Bright signs in the sluggish condo market

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Bank of Canada’s interest rate cut is a sign of optimism

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The Greater Toronto Area condo market has been unusually quiet this spring, and despite the Bank of Canada cutting interest rates on June 5, the market is not expected to recover anytime soon.

According to the Construction Industry and Land Development Association (BILD), there were 518 apartment sales in the GTA in April, down 64% from a year ago and 75% below the average over the past 10 years.

The Plaza Corporation, a major high-rise developer in downtown Toronto, is part of a larger group of developers avoiding the city center.

Plaza Chief Operating Officer Scott McClellan said the 0.25 percentage point central bank cut won’t change the situation, with overnight lending rates currently at 4.75%.

“There’s pent-up demand and a housing shortage, so there’s a lot of value to be gained from demand-based appreciation, which is what’s driving the investor market,” McClellan said.

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“But to get a mortgage that would allow that, the central bank interest rate would probably have to be 3-3.5%.”

The slowdown in activity in the high-rise sector isn’t just down to the current interest rate environment — McClellan blames it on city taxes paid by developers, too.

“Construction costs in central Toronto are still enormous and certainly prices need to come down to give buyers peace of mind, but a lot needs to happen for developers to get below $1,600-1,700 per square foot,” McClellan added.

He wants to eliminate the HST and lower development fees. “We need a presale to start construction because that’s the only way we can get a construction loan, but the lender has rules we have to follow and the city is levying us $220,000 in development fees, HST, parkland donations, community benefits, etc.”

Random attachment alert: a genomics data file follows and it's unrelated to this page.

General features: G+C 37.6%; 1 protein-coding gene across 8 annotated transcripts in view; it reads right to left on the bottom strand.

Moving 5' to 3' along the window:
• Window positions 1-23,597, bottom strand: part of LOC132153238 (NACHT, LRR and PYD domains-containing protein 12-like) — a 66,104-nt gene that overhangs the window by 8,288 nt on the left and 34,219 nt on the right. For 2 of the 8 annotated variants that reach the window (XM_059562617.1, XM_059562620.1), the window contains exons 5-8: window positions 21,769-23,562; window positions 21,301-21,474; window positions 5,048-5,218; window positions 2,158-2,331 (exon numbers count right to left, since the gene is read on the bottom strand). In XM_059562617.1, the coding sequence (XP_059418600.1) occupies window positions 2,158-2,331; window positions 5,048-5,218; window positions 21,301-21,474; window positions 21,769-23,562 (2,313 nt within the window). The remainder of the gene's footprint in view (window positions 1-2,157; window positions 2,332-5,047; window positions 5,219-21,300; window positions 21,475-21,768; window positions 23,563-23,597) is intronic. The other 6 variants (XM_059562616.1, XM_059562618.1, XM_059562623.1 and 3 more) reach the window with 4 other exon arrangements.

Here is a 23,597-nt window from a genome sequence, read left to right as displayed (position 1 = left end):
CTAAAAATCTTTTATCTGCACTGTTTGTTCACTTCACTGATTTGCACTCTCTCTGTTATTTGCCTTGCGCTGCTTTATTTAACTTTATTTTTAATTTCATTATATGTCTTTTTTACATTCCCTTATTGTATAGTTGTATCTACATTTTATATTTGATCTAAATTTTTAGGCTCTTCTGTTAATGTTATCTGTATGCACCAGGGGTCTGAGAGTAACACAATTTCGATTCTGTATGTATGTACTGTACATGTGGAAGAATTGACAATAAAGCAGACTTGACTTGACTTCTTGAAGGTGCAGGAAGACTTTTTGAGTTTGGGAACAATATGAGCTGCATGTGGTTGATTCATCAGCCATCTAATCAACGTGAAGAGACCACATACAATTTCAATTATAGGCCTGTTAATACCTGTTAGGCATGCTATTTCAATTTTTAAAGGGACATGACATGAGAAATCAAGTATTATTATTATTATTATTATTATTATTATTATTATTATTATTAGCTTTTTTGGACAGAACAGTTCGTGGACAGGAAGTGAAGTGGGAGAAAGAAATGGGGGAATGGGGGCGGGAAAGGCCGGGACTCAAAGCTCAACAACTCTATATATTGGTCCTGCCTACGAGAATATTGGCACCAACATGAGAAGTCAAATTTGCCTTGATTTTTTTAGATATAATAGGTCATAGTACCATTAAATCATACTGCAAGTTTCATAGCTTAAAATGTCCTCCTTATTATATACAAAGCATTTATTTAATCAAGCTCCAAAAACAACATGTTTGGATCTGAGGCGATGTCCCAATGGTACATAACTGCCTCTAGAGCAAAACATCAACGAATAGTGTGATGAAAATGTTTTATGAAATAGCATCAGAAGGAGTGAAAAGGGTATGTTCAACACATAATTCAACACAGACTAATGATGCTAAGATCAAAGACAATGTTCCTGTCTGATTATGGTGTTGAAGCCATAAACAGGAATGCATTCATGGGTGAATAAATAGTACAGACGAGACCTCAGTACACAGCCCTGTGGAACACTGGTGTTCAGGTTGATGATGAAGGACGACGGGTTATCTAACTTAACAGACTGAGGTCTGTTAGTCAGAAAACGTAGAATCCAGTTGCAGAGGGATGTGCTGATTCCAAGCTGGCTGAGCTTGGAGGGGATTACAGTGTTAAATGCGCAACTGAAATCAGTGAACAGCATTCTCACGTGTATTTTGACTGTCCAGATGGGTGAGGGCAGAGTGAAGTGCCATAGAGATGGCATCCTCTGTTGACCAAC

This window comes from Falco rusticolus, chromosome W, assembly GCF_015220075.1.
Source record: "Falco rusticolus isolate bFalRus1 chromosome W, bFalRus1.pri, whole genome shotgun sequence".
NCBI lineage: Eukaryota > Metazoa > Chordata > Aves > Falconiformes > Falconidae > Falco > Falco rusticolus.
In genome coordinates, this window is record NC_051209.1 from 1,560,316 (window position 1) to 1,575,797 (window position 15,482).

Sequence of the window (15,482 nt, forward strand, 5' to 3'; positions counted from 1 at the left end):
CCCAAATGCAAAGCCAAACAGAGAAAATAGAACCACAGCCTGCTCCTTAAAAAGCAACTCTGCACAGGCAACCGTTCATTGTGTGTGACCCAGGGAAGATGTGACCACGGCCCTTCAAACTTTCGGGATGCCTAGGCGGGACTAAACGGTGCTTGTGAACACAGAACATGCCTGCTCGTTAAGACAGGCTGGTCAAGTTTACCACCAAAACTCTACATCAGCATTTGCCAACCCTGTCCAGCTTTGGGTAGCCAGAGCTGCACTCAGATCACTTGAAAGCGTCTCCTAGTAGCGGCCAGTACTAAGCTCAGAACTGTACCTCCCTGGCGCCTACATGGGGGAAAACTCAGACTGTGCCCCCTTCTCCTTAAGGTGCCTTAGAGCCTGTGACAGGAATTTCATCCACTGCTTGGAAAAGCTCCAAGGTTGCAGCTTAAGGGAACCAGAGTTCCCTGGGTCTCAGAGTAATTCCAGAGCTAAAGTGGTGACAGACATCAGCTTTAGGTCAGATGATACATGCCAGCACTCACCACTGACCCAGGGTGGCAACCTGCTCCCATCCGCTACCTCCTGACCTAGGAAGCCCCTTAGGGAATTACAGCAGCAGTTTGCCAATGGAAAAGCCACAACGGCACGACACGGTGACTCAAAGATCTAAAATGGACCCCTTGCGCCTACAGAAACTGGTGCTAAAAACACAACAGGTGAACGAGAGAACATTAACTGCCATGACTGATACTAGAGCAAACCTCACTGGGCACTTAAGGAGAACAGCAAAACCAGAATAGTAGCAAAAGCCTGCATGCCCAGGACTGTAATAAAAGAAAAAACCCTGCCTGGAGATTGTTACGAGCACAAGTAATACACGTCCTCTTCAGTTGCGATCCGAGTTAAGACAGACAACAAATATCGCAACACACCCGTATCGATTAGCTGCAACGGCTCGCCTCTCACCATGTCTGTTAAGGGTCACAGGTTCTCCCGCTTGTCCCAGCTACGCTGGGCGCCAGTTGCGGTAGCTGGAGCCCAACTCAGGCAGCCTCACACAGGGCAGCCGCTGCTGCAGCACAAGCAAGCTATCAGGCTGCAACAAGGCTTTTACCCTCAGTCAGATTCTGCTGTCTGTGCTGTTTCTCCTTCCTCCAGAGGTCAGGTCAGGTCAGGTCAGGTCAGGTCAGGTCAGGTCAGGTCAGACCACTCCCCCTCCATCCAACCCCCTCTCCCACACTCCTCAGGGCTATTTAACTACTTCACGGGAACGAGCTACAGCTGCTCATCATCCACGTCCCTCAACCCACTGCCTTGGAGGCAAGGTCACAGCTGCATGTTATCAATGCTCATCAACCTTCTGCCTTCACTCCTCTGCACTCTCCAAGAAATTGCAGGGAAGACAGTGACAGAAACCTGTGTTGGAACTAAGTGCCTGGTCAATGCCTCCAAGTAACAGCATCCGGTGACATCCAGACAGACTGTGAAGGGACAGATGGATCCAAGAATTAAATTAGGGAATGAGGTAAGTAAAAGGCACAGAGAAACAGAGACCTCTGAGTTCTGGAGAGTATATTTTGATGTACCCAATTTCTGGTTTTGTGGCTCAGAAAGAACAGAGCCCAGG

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Isaac Quan, managing broker at Living Realty Downtown, said downtown apartment listings, which have been on the rise this year, aren’t attracting investors because maintenance costs wipe out any profits, even though rents can exceed $3,000 a month.

“At current interest rates, people are losing money and are cash flow negative,” he said. “Before the 2022 rate hikes, investors were losing hundreds of dollars a month. Now they’re losing thousands. The math just doesn’t add up.”

According to Quan, renting out a 550-square-foot, one-bedroom apartment in downtown Toronto could earn an investor $2,500 per month in rental income, but the maintenance costs could reach $3,200 — a significant sum considering that before the first of 10 rate hikes in March 2022, the monthly mortgage burden was $2,600.

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“In some cases, losses are around $1,200 per month,” Quan said. “Investors can only hold out for so long.”

Still, the Bank of Canada’s rate cut is an early sign of optimism because it should restore consumer confidence in the market, said Justin Sherwood, senior vice president of communications at Bild.

While a single rate cut rarely creates a trend, the Bank of Canada’s next policy rate announcement is on July 24, and a further 25 or even 50 basis points in overnight lending rates should spark a flurry of high-rise buyers, Sherwood said.

“It will be some time before we see any real activity in the market, but we may start to see pre-construction sales pick up. [after the June 5 announcement] “Because it’s a sale on paper and the buyer knows it won’t close right away,” he said.

“Other banks will be a bit more cautious and will want one or two more rate cuts before they feel comfortable that the trajectory of interest rates is definitely declining.”

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